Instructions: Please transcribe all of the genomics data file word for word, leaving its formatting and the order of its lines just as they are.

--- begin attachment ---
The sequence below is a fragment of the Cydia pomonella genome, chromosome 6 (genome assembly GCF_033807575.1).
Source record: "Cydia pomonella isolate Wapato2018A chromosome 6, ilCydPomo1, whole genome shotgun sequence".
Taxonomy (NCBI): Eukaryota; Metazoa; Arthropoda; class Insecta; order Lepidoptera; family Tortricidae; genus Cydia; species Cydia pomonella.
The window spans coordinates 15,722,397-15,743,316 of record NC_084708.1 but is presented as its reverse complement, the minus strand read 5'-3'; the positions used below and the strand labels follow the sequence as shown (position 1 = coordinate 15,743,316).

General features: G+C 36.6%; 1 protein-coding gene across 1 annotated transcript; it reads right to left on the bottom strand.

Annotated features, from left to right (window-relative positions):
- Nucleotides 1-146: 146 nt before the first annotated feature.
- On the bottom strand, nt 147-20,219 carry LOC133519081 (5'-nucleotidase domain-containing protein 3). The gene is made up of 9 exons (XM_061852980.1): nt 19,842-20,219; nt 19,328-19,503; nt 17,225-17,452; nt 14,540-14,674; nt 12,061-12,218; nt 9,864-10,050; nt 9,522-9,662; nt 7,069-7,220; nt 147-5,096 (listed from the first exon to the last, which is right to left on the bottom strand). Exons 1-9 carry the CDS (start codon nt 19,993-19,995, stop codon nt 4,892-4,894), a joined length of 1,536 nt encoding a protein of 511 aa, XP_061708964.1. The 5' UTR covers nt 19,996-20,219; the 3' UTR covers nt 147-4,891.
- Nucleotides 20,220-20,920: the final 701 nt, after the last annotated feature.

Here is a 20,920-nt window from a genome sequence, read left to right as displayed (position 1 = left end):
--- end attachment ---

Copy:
The sequence below is a fragment of the Cydia pomonella genome, chromosome 6 (genome assembly GCF_033807575.1).
Source record: "Cydia pomonella isolate Wapato2018A chromosome 6, ilCydPomo1, whole genome shotgun sequence".
Taxonomy (NCBI): Eukaryota; Metazoa; Arthropoda; class Insecta; order Lepidoptera; family Tortricidae; genus Cydia; species Cydia pomonella.
The window spans coordinates 15,722,397-15,743,316 of record NC_084708.1 but is presented as its reverse complement, the minus strand read 5'-3'; the positions used below and the strand labels follow the sequence as shown (position 1 = coordinate 15,743,316).

General features: G+C 36.6%; 1 protein-coding gene across 1 annotated transcript; it reads right to left on the bottom strand.

Annotated features, from left to right (window-relative positions):
- Nucleotides 1-146: 146 nt before the first annotated feature.
- On the bottom strand, nt 147-20,219 carry LOC133519081 (5'-nucleotidase domain-containing protein 3). The gene is made up of 9 exons (XM_061852980.1): nt 19,842-20,219; nt 19,328-19,503; nt 17,225-17,452; nt 14,540-14,674; nt 12,061-12,218; nt 9,864-10,050; nt 9,522-9,662; nt 7,069-7,220; nt 147-5,096 (listed from the first exon to the last, which is right to left on the bottom strand). Exons 1-9 carry the CDS (start codon nt 19,993-19,995, stop codon nt 4,892-4,894), a joined length of 1,536 nt encoding a protein of 511 aa, XP_061708964.1. The 5' UTR covers nt 19,996-20,219; the 3' UTR covers nt 147-4,891.
- Nucleotides 20,220-20,920: the final 701 nt, after the last annotated feature.

Here is a 20,920-nt window from a genome sequence, read left to right as displayed (position 1 = left end):